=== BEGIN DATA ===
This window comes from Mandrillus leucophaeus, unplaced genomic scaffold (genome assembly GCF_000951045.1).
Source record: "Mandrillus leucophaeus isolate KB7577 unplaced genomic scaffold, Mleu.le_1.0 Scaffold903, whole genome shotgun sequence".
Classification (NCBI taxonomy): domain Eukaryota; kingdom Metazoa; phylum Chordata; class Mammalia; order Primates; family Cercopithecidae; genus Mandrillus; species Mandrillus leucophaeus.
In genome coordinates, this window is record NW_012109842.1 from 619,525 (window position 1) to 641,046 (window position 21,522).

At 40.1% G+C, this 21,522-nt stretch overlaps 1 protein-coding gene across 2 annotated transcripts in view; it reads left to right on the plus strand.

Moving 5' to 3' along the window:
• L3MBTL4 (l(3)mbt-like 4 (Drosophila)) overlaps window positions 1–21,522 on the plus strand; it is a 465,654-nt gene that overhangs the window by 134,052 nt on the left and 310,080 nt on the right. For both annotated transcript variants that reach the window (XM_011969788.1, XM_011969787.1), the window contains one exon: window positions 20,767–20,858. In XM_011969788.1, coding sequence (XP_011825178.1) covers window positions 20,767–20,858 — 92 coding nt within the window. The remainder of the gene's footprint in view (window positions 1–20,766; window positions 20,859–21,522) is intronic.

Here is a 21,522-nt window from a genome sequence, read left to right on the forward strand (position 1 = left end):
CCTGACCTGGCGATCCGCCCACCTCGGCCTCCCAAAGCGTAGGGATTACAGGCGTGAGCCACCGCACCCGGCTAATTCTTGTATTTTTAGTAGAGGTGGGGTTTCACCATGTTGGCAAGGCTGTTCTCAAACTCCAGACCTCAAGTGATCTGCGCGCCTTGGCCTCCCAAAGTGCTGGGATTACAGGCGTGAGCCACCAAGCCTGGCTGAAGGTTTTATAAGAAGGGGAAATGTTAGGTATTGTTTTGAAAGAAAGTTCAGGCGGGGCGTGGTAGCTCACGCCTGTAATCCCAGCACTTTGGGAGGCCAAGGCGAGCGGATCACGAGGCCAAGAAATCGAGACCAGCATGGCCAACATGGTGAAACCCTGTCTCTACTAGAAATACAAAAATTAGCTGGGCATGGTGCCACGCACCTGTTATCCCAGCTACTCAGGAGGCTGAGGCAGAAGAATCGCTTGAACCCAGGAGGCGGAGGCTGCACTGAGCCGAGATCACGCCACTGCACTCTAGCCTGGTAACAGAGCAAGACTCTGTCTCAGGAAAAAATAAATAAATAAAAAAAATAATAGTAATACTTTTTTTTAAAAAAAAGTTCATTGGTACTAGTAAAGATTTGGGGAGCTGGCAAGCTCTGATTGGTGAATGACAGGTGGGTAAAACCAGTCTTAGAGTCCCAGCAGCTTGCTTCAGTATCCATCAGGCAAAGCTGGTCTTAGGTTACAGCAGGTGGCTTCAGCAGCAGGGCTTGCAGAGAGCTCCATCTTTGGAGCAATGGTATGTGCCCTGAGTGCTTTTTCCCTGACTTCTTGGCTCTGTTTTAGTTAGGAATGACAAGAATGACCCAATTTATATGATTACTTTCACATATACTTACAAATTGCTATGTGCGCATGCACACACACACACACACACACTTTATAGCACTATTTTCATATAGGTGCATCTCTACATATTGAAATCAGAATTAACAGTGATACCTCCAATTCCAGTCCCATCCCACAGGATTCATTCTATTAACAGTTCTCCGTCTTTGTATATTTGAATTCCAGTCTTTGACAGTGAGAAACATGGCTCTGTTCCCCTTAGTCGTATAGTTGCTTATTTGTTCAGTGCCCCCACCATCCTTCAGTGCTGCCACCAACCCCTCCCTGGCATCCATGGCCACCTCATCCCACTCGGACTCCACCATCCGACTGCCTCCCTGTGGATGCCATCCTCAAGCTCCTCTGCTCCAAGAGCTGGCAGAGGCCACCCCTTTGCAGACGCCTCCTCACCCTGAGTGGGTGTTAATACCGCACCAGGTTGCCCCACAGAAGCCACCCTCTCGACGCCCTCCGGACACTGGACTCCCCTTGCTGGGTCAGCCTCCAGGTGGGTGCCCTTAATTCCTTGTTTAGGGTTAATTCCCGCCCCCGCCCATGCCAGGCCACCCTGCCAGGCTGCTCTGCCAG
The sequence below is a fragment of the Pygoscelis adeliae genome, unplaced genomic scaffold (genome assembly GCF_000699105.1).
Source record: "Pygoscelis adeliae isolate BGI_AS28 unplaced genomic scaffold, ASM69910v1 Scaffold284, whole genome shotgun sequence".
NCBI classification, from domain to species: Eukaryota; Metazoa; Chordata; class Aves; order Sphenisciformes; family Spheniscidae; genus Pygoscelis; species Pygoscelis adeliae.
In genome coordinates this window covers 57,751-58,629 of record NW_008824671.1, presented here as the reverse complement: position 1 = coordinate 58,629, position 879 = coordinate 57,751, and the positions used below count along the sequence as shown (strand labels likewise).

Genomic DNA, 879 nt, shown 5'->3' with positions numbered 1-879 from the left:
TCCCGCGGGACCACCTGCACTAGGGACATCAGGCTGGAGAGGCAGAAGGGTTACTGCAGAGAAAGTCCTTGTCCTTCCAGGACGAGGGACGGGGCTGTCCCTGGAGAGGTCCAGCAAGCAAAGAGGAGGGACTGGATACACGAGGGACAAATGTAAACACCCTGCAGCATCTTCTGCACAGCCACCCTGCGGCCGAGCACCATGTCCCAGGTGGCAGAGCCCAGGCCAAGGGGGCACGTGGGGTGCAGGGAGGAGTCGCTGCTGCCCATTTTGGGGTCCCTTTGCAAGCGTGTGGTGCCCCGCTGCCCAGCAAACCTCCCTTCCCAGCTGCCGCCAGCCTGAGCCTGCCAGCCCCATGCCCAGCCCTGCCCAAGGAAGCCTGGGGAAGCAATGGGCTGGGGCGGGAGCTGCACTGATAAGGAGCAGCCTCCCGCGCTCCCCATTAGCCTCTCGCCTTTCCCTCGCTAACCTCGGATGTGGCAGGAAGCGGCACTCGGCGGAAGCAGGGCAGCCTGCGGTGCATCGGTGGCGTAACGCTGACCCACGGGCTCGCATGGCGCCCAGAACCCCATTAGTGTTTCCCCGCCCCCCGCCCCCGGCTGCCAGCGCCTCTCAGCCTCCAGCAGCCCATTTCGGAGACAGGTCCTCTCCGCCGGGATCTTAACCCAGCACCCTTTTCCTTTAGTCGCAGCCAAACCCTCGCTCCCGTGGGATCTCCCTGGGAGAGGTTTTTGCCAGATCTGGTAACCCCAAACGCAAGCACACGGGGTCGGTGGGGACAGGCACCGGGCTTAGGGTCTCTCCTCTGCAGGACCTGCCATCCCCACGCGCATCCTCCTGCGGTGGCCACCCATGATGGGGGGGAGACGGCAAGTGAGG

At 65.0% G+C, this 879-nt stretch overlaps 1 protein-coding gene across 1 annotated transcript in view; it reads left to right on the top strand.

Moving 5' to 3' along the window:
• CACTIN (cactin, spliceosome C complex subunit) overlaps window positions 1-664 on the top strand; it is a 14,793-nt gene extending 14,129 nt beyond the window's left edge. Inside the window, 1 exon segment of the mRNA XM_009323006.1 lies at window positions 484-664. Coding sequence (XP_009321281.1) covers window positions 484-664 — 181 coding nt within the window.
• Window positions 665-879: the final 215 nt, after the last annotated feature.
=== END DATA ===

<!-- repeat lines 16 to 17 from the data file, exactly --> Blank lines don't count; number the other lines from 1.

At 65.0% G+C, this 879-nt stretch overlaps 1 protein-coding gene across 1 annotated transcript in view; it reads left to right on the top strand.

Moving 5' to 3' along the window: